Personal Healing: Contact

Saturday, October 16, 2010

I am theoretically happy.
I say theoretically because it sometimes feels like I am in a vacuum, all light and sound collapsing around me. I am holding in all the feelings that I've made myself too busy to feel, and sometimes things implode without me noticing it.
I have had mild depressive episodes since I was a teenager and most of them were related to loneliness and apathy. I solved them then by finding more faith in God and religion or by busying myself to the point that I could ignore the feelings until they went away. I started to restructure my life to be more accepting of myself - my body, my likes and dislikes - and the depression began to fade away. It would come as blips in the radar, anomalies that could be explained away as they came up.
But moving to NYC has been hard on everything. Though I would reward myself for my independence, I would also feel like I was slipping away from something. I was losing contact. I am a social person by nature, but my sociability didn't make me happier. It didn't make me feel like I was doing any good. I was drowning in shallow water, and I didn't know anyone who could help me out.
Contact. The all-important necessity that a lot of New Yorkers don't get. The manufactured contact between my long distance boyfriend and myself was great, but it was still something that neither of us could touch. I had contact with a few friends, but most of the ones I could communicate deeply with were far away. And casual contact here means attending the same events and then parting ways, no follow-up date or growing partnership.
And sometimes I blame myself for this - why didn't I call her again or send more messages? Meanwhile, rather than proactively seeking ties and friendships, I slipped into more of my delusions; working and academics were what I was here for mainly, right? I was dunking my head in without even realizing it.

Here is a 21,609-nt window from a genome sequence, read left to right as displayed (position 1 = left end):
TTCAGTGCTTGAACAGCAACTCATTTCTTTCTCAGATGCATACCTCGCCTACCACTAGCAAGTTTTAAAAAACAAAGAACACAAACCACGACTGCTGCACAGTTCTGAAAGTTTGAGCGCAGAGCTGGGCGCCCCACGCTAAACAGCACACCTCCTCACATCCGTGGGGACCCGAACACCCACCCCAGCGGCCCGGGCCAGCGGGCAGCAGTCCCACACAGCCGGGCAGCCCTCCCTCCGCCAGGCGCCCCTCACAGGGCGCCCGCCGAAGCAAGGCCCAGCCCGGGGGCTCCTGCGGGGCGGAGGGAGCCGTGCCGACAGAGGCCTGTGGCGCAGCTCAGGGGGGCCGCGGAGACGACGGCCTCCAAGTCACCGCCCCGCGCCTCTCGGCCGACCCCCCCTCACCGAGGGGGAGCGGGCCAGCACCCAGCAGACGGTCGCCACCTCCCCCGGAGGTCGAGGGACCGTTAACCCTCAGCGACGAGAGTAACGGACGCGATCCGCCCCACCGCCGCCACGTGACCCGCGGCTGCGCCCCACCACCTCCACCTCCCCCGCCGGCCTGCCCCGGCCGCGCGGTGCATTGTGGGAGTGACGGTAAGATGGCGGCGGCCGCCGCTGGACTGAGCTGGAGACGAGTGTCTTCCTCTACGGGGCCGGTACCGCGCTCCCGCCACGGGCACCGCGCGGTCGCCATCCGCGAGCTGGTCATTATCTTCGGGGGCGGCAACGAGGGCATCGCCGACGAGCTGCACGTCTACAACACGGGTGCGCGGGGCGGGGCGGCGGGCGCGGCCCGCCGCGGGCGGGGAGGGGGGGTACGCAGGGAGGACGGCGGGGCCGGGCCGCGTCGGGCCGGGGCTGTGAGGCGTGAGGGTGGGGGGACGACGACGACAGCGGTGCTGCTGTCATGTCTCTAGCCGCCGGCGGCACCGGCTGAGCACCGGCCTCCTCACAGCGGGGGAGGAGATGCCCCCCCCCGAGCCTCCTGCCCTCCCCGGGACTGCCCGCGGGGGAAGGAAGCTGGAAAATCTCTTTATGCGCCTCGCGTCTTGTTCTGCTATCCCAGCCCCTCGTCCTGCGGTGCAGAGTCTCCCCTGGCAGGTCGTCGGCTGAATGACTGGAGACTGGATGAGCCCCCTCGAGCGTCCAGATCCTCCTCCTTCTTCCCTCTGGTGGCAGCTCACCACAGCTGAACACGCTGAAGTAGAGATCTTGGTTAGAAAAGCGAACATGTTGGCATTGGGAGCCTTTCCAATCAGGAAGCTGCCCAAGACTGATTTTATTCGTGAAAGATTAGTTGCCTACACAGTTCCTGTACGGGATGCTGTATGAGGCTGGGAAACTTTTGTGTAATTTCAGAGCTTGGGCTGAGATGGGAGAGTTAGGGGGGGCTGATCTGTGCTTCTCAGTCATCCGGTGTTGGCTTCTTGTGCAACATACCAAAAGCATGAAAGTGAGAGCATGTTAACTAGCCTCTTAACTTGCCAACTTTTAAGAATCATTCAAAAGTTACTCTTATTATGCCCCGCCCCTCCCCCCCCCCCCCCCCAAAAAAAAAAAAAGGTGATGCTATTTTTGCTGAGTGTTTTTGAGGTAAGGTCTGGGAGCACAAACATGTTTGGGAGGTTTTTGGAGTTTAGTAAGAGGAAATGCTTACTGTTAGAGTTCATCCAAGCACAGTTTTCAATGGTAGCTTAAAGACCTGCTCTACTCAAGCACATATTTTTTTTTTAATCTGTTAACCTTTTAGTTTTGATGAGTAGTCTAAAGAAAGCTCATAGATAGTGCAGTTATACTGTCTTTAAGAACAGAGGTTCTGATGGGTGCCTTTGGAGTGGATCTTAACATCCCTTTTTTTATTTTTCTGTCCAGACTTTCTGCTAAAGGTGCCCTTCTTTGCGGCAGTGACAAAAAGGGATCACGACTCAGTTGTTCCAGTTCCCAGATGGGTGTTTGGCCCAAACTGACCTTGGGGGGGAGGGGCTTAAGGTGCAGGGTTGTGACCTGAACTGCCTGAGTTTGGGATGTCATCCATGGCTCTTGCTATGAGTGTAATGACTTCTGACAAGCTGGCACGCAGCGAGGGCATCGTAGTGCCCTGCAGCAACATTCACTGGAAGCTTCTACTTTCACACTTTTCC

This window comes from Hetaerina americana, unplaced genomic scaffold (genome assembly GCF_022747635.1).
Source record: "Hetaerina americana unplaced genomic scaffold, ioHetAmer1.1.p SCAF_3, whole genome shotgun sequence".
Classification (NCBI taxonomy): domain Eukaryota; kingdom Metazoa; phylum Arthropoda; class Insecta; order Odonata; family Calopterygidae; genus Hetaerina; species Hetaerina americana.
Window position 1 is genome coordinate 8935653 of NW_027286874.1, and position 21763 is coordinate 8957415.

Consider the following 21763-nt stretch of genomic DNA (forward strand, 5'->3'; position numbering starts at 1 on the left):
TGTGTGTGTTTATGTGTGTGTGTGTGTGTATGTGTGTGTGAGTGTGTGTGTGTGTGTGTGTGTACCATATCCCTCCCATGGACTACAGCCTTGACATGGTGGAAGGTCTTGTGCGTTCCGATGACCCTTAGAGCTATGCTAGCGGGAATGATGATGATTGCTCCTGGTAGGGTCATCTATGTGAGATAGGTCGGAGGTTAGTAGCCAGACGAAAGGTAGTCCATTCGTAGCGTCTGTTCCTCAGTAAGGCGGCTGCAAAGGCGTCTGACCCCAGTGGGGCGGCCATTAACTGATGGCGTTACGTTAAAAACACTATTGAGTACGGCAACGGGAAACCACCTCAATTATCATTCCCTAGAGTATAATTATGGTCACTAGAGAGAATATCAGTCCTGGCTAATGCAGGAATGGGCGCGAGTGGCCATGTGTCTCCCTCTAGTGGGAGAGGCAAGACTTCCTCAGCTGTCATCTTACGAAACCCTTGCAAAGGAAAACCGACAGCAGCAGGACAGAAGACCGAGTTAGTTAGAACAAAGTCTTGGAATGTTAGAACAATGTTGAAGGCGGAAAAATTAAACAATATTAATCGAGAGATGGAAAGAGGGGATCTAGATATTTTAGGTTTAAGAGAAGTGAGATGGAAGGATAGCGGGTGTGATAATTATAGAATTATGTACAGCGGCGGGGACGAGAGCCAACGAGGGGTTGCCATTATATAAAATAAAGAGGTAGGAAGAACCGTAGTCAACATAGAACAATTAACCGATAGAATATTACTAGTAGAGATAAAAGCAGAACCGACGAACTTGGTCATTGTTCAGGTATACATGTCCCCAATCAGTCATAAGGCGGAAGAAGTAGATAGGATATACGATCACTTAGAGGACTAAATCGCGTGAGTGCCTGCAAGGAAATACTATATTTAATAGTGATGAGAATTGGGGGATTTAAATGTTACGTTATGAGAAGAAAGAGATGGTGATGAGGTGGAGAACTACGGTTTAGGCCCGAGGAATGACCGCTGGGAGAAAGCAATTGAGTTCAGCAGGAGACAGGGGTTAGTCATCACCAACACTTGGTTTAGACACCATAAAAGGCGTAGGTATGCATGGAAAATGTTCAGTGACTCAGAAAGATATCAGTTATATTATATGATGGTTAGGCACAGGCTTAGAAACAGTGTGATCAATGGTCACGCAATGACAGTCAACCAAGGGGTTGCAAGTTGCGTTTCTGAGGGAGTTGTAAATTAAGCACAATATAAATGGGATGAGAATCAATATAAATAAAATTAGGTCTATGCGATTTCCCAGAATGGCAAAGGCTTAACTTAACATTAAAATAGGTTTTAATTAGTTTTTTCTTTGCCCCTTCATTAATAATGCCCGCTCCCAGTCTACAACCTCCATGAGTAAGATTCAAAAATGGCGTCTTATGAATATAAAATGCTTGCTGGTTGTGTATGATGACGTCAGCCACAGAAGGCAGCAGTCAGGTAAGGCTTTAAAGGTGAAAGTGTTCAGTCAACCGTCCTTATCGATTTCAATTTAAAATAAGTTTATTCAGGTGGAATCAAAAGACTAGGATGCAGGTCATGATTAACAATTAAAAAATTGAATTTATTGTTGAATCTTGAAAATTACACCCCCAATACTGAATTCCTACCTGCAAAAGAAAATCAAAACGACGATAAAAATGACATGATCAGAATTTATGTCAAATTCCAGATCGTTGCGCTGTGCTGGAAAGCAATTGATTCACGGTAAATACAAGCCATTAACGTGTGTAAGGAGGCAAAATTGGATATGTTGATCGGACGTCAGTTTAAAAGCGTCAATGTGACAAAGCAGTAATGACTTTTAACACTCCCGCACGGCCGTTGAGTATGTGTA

Is this what it feels like to be an adult? Perhaps that is the cold reality that I need to swallow, the water that I'm drowning in, this transition between youth and adult. But I still hold on to the hope that human contact is not so hard to achieve, that it is still lurking out there somewhere.
I don't think that this is my constant reality, this depression that dogs at me sometimes. But, on the rare occasion when I am yearning for something more than a club meeting or a casual conversation before class, it is sometimes hard to put that in perspective. I think of all the lonely things: how my boyfriend is 3000 miles away, how I won't get to hang out in Washington till summer, how I wish I had a pet to hold or something. It's a frustrating thing to have little motivation because it turns into a cycle of negative thoughts and actions. You're not helping yourself during this.
Recently, life in the city has been hard for this reason. I have to break my own cycles and get some help, but it's an exercise in positivity when I don't feel I have any. It's a weird charade. But I have to keep trying.

*This post was not meant to bother anybody or invite them to worry about my mental state. I think that most people get sad sometimes, and this is just my method of expressing it rather than holding it in. If you would like to chat with me about it, please send me an email or a private message on Facebook. Thanks for your consideration.